As my belly grows, so does Cam’s interest in what is going on. At 21 months he is not yet able to articulate his feelings, but it is apparent that he knows something is changing. I called upon my village of moms who have introduced new babies to older siblings to provide some tips.
- Our nanny is an integral part of our daily life & family dynamic. If you have caregivers that you use regularly, utilize them to implement your plan so that everyone is consistent in their calling attention to the baby. Ask your nanny for their advice – chances are they have been through this before, where we are the newbies!
- Make certain to manage your nanny’s expectations as well. How long will you be on maternity leave for & what will their responsibility be during that time, in relation to the newborn? How soon are they comfortable handling two (or more) children? How will their salary change based upon increased responsibilities?
- Be sensitive to the change for your nanny. They have spent a great deal of time building a bond with the older child. Expect that they will have an adjustment period as well, should the older child we in a preschool program or daycare part time when the baby arrives. They will also need time to bond and will miss their toddler friend as they graduate to activities outside of the home.
Tips on how to introduce the new baby:
- When the older child comes to visit you at the hospital, ask that the newborn be in the nursery. Then, as a family, go to meet the baby in the nursery and let the older sibling wheel them back into the room. This way, when your child sees you in the hospital your lap is still for them initially
Purchase a step stool for the toddler that they can decorate with stickers, etc and can stay next to the changing table. Allow the toddler to then watch or “help” with diaper changes.
The instinct when the older child hits the baby or is too aggressive, is to address the behavior and try to redirect. My good friend described explaining to her daughter that their responsibility as a family was to keep the baby safe. However, she was then given the hint to give all the attention to the baby when this happened. As soon as her daughter’s behavior did not warrant attention, she stopped behaving aggressively toward the baby.
Amanda Ciolino, Boston Sensible Specialist & mother to three boys under four (!!), suggests the following:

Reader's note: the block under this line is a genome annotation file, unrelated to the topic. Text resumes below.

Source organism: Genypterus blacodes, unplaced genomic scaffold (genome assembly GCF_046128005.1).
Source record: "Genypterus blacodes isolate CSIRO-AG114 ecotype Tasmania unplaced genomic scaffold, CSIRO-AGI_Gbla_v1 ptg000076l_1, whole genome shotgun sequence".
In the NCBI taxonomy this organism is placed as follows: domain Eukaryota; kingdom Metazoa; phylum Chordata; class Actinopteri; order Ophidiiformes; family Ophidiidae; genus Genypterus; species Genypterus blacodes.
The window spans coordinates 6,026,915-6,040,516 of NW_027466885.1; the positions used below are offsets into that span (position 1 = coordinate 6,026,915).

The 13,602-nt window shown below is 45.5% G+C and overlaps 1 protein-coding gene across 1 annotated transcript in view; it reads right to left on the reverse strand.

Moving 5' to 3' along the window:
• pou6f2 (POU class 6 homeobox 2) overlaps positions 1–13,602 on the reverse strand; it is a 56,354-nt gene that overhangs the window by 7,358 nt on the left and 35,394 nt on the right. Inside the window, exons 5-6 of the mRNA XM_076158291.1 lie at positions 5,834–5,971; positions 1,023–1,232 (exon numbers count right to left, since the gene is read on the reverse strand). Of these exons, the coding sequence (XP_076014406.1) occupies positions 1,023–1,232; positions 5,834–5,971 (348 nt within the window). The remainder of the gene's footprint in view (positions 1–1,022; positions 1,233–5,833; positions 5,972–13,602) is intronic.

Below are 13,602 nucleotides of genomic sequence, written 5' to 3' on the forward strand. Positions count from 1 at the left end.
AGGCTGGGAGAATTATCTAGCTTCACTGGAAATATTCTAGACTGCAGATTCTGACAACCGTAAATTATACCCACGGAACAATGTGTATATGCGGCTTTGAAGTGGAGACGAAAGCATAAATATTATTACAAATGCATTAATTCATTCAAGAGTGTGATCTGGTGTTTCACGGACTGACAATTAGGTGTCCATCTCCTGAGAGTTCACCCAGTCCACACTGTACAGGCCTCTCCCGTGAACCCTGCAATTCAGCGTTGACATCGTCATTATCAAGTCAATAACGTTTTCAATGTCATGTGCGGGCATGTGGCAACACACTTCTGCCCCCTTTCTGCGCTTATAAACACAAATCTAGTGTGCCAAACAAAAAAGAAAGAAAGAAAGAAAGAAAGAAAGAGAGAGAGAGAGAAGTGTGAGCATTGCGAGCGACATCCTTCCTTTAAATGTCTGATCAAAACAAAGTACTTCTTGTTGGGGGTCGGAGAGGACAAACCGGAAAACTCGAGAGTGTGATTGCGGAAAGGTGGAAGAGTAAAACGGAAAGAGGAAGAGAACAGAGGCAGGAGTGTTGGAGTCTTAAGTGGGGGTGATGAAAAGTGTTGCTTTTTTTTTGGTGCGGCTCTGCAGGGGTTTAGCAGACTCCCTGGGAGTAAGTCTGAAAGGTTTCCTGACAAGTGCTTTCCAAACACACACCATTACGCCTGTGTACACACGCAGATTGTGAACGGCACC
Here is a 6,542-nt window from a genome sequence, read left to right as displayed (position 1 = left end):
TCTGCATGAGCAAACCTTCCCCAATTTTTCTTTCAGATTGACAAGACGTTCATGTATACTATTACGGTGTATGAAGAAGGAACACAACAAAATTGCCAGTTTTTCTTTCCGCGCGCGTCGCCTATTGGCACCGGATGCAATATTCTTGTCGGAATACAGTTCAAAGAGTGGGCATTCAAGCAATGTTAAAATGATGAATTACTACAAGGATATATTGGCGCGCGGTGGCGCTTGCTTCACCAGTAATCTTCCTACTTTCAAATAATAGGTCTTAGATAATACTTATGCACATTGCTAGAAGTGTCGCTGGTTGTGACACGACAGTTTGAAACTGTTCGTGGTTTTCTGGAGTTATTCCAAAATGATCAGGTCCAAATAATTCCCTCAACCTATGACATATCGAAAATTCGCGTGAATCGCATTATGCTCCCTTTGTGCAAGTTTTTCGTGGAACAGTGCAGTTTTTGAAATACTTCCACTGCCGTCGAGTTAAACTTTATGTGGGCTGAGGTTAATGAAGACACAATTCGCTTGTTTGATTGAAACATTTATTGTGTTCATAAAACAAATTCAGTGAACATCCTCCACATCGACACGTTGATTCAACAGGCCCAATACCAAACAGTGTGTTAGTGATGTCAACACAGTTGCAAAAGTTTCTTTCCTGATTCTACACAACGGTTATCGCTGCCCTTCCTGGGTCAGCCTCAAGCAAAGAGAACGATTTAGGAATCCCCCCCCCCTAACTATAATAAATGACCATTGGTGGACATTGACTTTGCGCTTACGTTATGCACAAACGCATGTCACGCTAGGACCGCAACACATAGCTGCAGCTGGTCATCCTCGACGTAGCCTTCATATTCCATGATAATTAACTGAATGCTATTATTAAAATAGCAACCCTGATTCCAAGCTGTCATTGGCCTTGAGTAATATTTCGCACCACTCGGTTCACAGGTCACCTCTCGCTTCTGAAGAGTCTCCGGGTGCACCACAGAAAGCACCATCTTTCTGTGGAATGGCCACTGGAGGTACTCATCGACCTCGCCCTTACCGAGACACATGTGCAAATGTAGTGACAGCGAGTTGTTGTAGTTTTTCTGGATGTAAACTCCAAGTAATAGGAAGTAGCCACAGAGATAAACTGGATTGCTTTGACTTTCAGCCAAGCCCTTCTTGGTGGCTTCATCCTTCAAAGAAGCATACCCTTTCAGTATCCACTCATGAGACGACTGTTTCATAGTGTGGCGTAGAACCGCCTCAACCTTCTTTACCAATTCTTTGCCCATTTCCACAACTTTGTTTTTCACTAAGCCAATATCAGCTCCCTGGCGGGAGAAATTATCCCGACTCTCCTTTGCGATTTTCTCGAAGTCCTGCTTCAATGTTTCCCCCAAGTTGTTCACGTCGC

- Have dad/significant other go home after baby is born to keep your routine intact. Having one parent at home will help to normalize things & not throw off the older siblings’ world.
If baby is crying and you are helping your older child, “tell” the baby that you are busy with the older child. This will show the older child that the s/he is still very important to you (since you’ll often times ask your older one to wait while you help baby!)
If possible, have your older child create something for the baby for when they visit the hospital or come home. Getting them excited before the baby comes is helpful!
Erica Tuscano, Dallas Sensible Specialist & mother to two (who were under two), suggests the following:
- Plan special outings with Child #1! Even if it’s just a quick walk for coffee and a muffin, or a new music class you attend together each week, talking up the time as just “Mommy and me” makes a big difference.
- Create “Table Time” at home while the baby is napping. Designate an activity book, art project or recipe to make at the kitchen table together. It’s helpful to allow child #1 to choose from a selection of activities.
- If the baby is going to be moving into the nursery and your older child is getting a new space, let them play a part in selecting the decor – create a Pinterest board to control the options!
- Get Daddy in the mix. If your toddler is missing Daddy during the day, be sure you’re ready to stay on full time baby duty for the first 40minutes to an hour after dad gets home from work. Conversely, if your toddler is longing for more time with Mommy, hand a clean, fed newborn over to Daddy and head to the park for 1:1 time.
- utilize a sitter who your toddler already knows as a second set of hands for those park runs in the early days. Your toddler will still need to get out of the house and burn off some steam – and getting two out the door can be tricky & exhausting. If you are new to using sitters, but expect you’ll need an extra set of hands once number two comes – do acclimate your child before the baby arrives to mitigate more newness.
- ask your sitter if they are open to helping with household chores and tasks – especially while the kids nap. Sometimes just having someone help chop fruits & veggies is incredibly helpful.